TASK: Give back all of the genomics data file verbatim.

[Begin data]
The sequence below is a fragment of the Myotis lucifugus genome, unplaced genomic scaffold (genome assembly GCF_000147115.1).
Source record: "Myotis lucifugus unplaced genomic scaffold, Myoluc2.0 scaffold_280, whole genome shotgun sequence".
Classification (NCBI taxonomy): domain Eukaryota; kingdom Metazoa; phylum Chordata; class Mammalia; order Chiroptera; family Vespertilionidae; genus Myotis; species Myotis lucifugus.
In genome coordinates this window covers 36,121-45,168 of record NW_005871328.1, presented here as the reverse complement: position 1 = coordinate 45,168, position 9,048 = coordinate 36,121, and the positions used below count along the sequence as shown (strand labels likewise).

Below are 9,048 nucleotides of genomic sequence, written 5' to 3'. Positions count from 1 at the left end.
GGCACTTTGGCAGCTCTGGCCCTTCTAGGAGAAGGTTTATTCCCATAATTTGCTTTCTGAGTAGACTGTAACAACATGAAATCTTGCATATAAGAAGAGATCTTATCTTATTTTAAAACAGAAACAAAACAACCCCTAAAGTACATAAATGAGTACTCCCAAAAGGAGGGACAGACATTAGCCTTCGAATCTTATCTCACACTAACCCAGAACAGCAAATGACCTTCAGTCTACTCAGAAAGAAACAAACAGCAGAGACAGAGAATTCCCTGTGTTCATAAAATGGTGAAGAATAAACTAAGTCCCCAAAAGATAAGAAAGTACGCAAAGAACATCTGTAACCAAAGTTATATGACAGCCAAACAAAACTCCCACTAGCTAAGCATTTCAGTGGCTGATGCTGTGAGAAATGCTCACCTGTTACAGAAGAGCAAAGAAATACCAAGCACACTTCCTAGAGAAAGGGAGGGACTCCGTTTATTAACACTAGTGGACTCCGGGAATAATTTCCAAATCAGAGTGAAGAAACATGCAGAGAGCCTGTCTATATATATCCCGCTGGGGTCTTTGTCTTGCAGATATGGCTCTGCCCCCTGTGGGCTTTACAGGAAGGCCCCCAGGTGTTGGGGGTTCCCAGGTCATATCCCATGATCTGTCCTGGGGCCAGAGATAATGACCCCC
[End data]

The sequence below is a fragment of the Myotis lucifugus genome, unplaced genomic scaffold (genome assembly GCF_000147115.1).
Source record: "Myotis lucifugus unplaced genomic scaffold, Myoluc2.0 scaffold_280, whole genome shotgun sequence".
Classification (NCBI taxonomy): domain Eukaryota; kingdom Metazoa; phylum Chordata; class Mammalia; order Chiroptera; family Vespertilionidae; genus Myotis; species Myotis lucifugus.
In genome coordinates this window covers 36,121-45,168 of record NW_005871328.1, presented here as the reverse complement: position 1 = coordinate 45,168, position 9,048 = coordinate 36,121, and the positions used below count along the sequence as shown (strand labels likewise).

Below are 9,048 nucleotides of genomic sequence, written 5' to 3'. Positions count from 1 at the left end.
GGCACTTTGGCAGCTCTGGCCCTTCTAGGAGAAGGTTTATTCCCATAATTTGCTTTCTGAGTAGACTGTAACAACATGAAATCTTGCATATAAGAAGAGATCTTATCTTATTTTAAAACAGAAACAAAACAACCCCTAAAGTACATAAATGAGTACTCCCAAAAGGAGGGACAGACATTAGCCTTCGAATCTTATCTCACACTAACCCAGAACAGCAAATGACCTTCAGTCTACTCAGAAAGAAACAAACAGCAGAGACAGAGAATTCCCTGTGTTCATAAAATGGTGAAGAATAAACTAAGTCCCCAAAAGATAAGAAAGTACGCAAAGAACATCTGTAACCAAAGTTATATGACAGCCAAACAAAACTCCCACTAGCTAAGCATTTCAGTGGCTGATGCTGTGAGAAATGCTCACCTGTTACAGAAGAGCAAAGAAATACCAAGCACACTTCCTAGAGAAAGGGAGGGACTCCGTTTATTAACACTAGTGGACTCCGGGAATAATTTCCAAATCAGAGTGAAGAAACATGCAGAGAGCCTGTCTATATATATCCCGCTGGGGTCTTTGTCTTGCAGATATGGCTCTGCCCCCTGTGGGCTTTACAGGAAGGCCCCCAGGTGTTGGGGGTTCCCAGGTCATATCCCATGATCTGTCCTGGGGCCAGAGATAATGACCCCC